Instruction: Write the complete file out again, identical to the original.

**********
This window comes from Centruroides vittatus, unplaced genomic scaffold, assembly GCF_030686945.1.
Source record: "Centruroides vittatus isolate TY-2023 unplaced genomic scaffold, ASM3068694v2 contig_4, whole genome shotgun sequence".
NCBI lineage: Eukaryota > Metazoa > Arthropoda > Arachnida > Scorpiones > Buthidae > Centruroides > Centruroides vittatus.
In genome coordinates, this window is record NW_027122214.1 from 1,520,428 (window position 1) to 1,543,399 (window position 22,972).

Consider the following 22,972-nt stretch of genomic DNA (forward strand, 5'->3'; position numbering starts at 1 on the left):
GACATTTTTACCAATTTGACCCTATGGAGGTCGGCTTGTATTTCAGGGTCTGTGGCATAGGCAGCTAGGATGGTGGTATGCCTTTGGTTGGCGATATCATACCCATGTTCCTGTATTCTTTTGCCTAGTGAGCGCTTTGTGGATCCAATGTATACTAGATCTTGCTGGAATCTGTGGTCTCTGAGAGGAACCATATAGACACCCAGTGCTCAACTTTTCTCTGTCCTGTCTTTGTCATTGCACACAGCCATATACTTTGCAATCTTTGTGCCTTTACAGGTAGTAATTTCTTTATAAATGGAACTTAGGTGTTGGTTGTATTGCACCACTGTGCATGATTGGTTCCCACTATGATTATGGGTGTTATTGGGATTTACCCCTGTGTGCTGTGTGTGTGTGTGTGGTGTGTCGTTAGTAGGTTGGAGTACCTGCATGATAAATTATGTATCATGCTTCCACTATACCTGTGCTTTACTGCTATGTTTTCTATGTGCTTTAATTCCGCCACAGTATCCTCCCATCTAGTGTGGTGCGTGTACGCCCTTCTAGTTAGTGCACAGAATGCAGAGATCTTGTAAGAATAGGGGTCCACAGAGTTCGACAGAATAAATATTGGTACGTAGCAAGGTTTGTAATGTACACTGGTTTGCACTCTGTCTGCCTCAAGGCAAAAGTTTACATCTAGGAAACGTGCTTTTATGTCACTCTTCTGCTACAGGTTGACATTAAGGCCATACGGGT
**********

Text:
This window comes from Centruroides vittatus, unplaced genomic scaffold, assembly GCF_030686945.1.
Source record: "Centruroides vittatus isolate TY-2023 unplaced genomic scaffold, ASM3068694v2 contig_4, whole genome shotgun sequence".
NCBI lineage: Eukaryota > Metazoa > Arthropoda > Arachnida > Scorpiones > Buthidae > Centruroides > Centruroides vittatus.
In genome coordinates, this window is record NW_027122214.1 from 1,520,428 (window position 1) to 1,543,399 (window position 22,972).

Consider the following 22,972-nt stretch of genomic DNA (forward strand, 5'->3'; position numbering starts at 1 on the left):
GACATTTTTACCAATTTGACCCTATGGAGGTCGGCTTGTATTTCAGGGTCTGTGGCATAGGCAGCTAGGATGGTGGTATGCCTTTGGTTGGCGATATCATACCCATGTTCCTGTATTCTTTTGCCTAGTGAGCGCTTTGTGGATCCAATGTATACTAGATCTTGCTGGAATCTGTGGTCTCTGAGAGGAACCATATAGACACCCAGTGCTCAACTTTTCTCTGTCCTGTCTTTGTCATTGCACACAGCCATATACTTTGCAATCTTTGTGCCTTTACAGGTAGTAATTTCTTTATAAATGGAACTTAGGTGTTGGTTGTATTGCACCACTGTGCATGATTGGTTCCCACTATGATTATGGGTGTTATTGGGATTTACCCCTGTGTGCTGTGTGTGTGTGTGTGGTGTGTCGTTAGTAGGTTGGAGTACCTGCATGATAAATTATGTATCATGCTTCCACTATACCTGTGCTTTACTGCTATGTTTTCTATGTGCTTTAATTCCGCCACAGTATCCTCCCATCTAGTGTGGTGCGTGTACGCCCTTCTAGTTAGTGCACAGAATGCAGAGATCTTGTAAGAATAGGGGTCCACAGAGTTCGACAGAATAAATATTGGTACGTAGCAAGGTTTGTAATGTACACTGGTTTGCACTCTGTCTGCCTCAAGGCAAAAGTTTACATCTAGGAAACGTGCTTTTATGTCACTCTTCTGCTACAGGTTGACATTAAGGCCATACGGGT